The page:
During a White House briefing on Monday, occurring at the same time as closing arguments in the Kyle Rittenhouse case were being heard in Kenosha, Wisc., Fox News' Peter Doocy asked why President Biden had called Rittenhouse a "white supremacist" a year ago.
"Why did President Biden suggest that Kyle Rittenhouse on trial in Kenosha is a white supremacist?" Doocy asked. Biden suggested that Rittenhouse a "white supremacist" in a campaign ad leading up to the 2020 presidential election.
"So Peter, what I'm not going to speak to right now is anything about an ongoing trial, nor the President's past comments. What I can reiterate for you is the President's view that we shouldn't have, broadly speaking, vigilantes patrolling our communities with assault weapons. We shouldn't have opportunities, corrupting peaceful protests by writing and burning down the communities they claim to represent anywhere in the country," Psaki said.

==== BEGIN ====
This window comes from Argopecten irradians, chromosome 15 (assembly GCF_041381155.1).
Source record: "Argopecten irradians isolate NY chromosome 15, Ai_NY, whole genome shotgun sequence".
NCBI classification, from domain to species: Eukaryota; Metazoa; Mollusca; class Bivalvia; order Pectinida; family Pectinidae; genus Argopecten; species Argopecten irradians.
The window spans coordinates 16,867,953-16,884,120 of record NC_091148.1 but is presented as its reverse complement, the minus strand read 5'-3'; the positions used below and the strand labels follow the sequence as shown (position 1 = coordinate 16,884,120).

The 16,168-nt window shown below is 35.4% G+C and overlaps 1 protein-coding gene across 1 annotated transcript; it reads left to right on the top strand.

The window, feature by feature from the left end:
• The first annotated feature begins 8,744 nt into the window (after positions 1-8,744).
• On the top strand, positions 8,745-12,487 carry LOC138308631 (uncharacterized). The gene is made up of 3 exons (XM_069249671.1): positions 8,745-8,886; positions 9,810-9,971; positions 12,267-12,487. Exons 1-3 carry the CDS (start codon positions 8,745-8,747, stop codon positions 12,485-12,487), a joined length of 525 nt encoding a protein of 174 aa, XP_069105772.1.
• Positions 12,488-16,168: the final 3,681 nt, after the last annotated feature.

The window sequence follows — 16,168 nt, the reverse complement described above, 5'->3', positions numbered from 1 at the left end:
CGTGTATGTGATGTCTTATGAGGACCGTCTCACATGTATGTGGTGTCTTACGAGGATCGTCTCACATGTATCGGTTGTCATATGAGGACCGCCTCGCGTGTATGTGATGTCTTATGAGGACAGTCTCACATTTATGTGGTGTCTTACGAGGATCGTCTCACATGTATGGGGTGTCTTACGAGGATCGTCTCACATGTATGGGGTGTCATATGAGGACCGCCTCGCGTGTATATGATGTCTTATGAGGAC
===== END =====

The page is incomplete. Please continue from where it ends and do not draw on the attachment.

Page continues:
"As you know, closing arguments in this particular case, which I'm not speaking to, I'm just making broad comments about his own view. There's an ongoing trial. We're awaiting a verdict beyond that I'm not going to speak to any individual's or this case," Psaki said.
"But the President has spoken to it already. And his mom now, Kyle Rittenhouse's mom came out saying that the President defamed her son. And claims, she thinks that when the President suggested her son's white supremacist who's doing that to win votes, is that what happened?" Doocy asked.
"I just had nothing more to speak to an ongoing case where the closing arguments were just made," Psaki dodged.
Joe Biden claimed Rittenhouse was a white supremacist who should be condemned, this without evidence, and prior to any due process Rittenhouse was entitled to. Biden was not happy enough to "disavow" Rittenhouse himself, but made hay about his opponent, then-President Donald Trump, not doing so.
In response, the Rittenhouse family filed suit against Joe Biden. Biden had no issue giving his opinion on other trials that were in progress. He gave his opinion while the jury was deliberating in the trial of Derek Chauvin, who was convicted of killing George Floyd in Minneapolis on May 25, 2020.